Track 3: DELIVERY – INTERVENING INTO HISTORIC PLACES / Volet 3 : Réalisation – Intervenir dans les lieux historiques

Designing and evaluating repointing mortar mixes for highly exposed and damp historic buildings (church towers) in South-West England

Saturday, October 14
10:45 AM - 12:15 PM

Many historic buildings of architectural significance, especially churches, are highly exposed to harmful environments, such as wind and driving rain. Moisture is one of the most common agents in the deterioration of building materials, leading to biological growth, salt damage, and dampness, that may have negative effects on the inside conditions. To ensure preservation of historic masonry, rain penetration needs to be mitigated. This is one of the main roles of mortar in the masonry joints. To cope with a specific environment, mortars can be tailor-made by choosing appropriate compatible materials to enhance some key properties. For example, a pointing mortar to deal with rain water ingress would ideally have a combination of high permeability to draw moisture out of the wall, and should be more porous than the surrounding stones, removing harmful soluble salts.
Looking at different traditional materials and compositions, this research aims to design and test a repair pointing mortar able to mitigate driving rain-induced moisture problems in historic buildings. This three-year project, in collaboration with practitioners from Historic England and the Churches Conservation Trust, combines laboratory experiments and test wall trials simulating driving-rain and natural evaporation, focusing on the South-West (SW) of England climatic environment.
In the first phase of the research, wood ash from a biomass boiler, a traditional hydroscopic material, was added in different concentrations (0%, 10%, 20%, 30%, 40%, 70%) as replacement of the aggregate by volume, in mixes using air lime putty and natural-hydraulic lime (NHL, 3.5 St Astier). Evaluation of water absorption by capillarity coefficient (WACC) (BS-EN 1925-2000), vapour permeability (BS-EN 1025-19-1999) and open porosity (BS-EN 1936-2006) were performed. It has determined that wood ash generally increases the open porosity and vapour permeability of lime mortars and from 20% added in a mix, slows down the WACC and the carbonation.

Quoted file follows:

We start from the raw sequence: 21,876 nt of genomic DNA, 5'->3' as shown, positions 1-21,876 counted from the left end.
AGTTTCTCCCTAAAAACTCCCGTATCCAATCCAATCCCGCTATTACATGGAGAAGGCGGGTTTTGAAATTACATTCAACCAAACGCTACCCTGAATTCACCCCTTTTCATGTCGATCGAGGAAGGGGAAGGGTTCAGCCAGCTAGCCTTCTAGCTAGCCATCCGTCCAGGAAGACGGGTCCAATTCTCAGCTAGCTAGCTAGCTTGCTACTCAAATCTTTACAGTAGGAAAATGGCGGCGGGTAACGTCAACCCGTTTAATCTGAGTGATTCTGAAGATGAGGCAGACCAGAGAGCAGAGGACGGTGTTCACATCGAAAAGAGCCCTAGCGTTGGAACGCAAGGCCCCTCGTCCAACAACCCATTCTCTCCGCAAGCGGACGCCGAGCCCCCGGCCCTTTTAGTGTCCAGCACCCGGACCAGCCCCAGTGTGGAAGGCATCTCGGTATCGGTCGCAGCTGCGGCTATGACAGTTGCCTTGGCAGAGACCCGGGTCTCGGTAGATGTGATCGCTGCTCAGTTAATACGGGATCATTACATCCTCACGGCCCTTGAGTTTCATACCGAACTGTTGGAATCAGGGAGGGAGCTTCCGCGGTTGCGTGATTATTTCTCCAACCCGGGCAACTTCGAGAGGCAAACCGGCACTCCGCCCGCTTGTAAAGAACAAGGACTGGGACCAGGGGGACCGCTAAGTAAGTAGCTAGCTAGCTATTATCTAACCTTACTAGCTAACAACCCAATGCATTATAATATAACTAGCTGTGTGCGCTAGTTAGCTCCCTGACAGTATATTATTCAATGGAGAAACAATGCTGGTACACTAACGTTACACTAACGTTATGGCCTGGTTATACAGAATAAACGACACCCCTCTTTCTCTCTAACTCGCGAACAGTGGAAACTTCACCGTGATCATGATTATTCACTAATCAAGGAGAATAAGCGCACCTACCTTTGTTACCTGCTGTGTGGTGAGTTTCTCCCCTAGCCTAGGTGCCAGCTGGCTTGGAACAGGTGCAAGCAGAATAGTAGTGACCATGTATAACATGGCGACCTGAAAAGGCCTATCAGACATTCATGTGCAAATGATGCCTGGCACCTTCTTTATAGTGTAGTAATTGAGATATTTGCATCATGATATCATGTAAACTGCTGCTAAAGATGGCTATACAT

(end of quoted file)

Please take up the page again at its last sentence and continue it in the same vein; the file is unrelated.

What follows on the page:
In the second phase, mixes were designed to evaluate the difference between siliceous and calcareous aggregates and binder rich mixes in the formation of the pore size and water absorption and drying property. Samples were exposed to wet curing conditions, similar in average to inland SW England in Summer: 15°C, 85% RH, and compared to laboratory curing conditions: 20°C, 40% RH. Selected mixes from both phases and using quicklime slaked with NHL were applied on granite test walls trials simulating driving-rain in SW England to determine whether the mortar joints help mitigate the ingress of rainfall.
Testing these mixes will improve the scientific understanding of the behaviour of the materials to inform the future design of repair mortars for damp buildings. It will also ensure that repair interventions, conducted by experienced masons using best practice methods, contribute to a sustainable preservation of historic masonry at risk.

Learning Objectives:

Lucie Fusade

PhD Student
University of Oxford, School of Geography and the Environment

Lucie is a doctoral student at the University of Oxford, and part of the UK Centre for Doctoral Training in Science and Engineering in Arts, Heritage and Archaeology (SEAHA). From studying Art and Architectural History at the Ecole du Louvre, Paris, Lucie became interested in the conservation of built heritage at risk, completing an MA in Heritage Management at Newcastle University, UK, in 2012. This interest took her to New Orleans where she researched the recovery of built heritage after Katrina and to undertake work with ICOM in Paris and ICCROM in Rome with the disaster recovery team. She then transitioned into scientific research in built heritage conservation through earning an MRes in Heritage Science (SEAHA) at University College London in 2015. Her current work at the University of Oxford focuses on the design and evaluation of lime based mortars for highly exposed buildings in England in collaboration with Historic England and the Churches Conservation Trust. She aims to continue research linking science and practice, contributing to inform the conservation and management of historic buildings.


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David Edgar

David Edgar is a British conservator, stone carver and restoration stonemason with 15 years experience working on heritage buildings and monuments - most recently the West Block Rehabilitation Project at Parliament Hill, Ottawa.
David has lectured for the Ontario Association of Architects, The Canadian Association for Conservation and the APT, as well as the Universities
of Carleton and McGill. David has recently started his own company, based near Ottawa: David Edgar Conservation Ltd.


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Designing and evaluating repointing mortar mixes for highly exposed and damp historic buildings (church towers) in South-West England

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